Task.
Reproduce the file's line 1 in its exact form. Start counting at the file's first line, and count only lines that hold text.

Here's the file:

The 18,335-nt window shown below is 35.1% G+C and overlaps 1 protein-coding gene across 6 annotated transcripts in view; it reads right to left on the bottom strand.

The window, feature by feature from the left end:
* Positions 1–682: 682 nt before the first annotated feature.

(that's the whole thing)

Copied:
The 18,335-nt window shown below is 35.1% G+C and overlaps 1 protein-coding gene across 6 annotated transcripts in view; it reads right to left on the bottom strand.